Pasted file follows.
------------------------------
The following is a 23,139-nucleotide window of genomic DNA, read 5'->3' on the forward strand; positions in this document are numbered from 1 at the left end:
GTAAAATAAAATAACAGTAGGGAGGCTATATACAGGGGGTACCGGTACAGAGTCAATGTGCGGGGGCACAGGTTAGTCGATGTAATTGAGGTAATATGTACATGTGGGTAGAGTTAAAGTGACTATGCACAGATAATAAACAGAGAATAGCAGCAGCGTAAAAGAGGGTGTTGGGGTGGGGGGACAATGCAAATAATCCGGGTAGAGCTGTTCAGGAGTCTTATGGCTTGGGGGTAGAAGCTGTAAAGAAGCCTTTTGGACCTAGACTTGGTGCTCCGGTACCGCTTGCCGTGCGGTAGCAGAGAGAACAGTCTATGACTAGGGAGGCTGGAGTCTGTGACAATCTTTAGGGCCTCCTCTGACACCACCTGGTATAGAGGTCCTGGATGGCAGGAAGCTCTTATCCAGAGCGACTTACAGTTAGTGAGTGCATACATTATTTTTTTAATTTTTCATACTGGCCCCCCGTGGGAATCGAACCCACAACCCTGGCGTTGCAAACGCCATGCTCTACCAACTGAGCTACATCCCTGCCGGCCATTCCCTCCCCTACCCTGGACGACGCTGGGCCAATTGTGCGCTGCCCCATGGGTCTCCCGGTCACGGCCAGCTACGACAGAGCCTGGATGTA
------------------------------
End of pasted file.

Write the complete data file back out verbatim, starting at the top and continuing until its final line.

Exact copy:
The following is a 23,139-nucleotide window of genomic DNA, read 5'->3' on the forward strand; positions in this document are numbered from 1 at the left end:
GTAAAATAAAATAACAGTAGGGAGGCTATATACAGGGGGTACCGGTACAGAGTCAATGTGCGGGGGCACAGGTTAGTCGATGTAATTGAGGTAATATGTACATGTGGGTAGAGTTAAAGTGACTATGCACAGATAATAAACAGAGAATAGCAGCAGCGTAAAAGAGGGTGTTGGGGTGGGGGGACAATGCAAATAATCCGGGTAGAGCTGTTCAGGAGTCTTATGGCTTGGGGGTAGAAGCTGTAAAGAAGCCTTTTGGACCTAGACTTGGTGCTCCGGTACCGCTTGCCGTGCGGTAGCAGAGAGAACAGTCTATGACTAGGGAGGCTGGAGTCTGTGACAATCTTTAGGGCCTCCTCTGACACCACCTGGTATAGAGGTCCTGGATGGCAGGAAGCTCTTATCCAGAGCGACTTACAGTTAGTGAGTGCATACATTATTTTTTTAATTTTTCATACTGGCCCCCCGTGGGAATCGAACCCACAACCCTGGCGTTGCAAACGCCATGCTCTACCAACTGAGCTACATCCCTGCCGGCCATTCCCTCCCCTACCCTGGACGACGCTGGGCCAATTGTGCGCTGCCCCATGGGTCTCCCGGTCACGGCCAGCTACGACAGAGCCTGGATGTA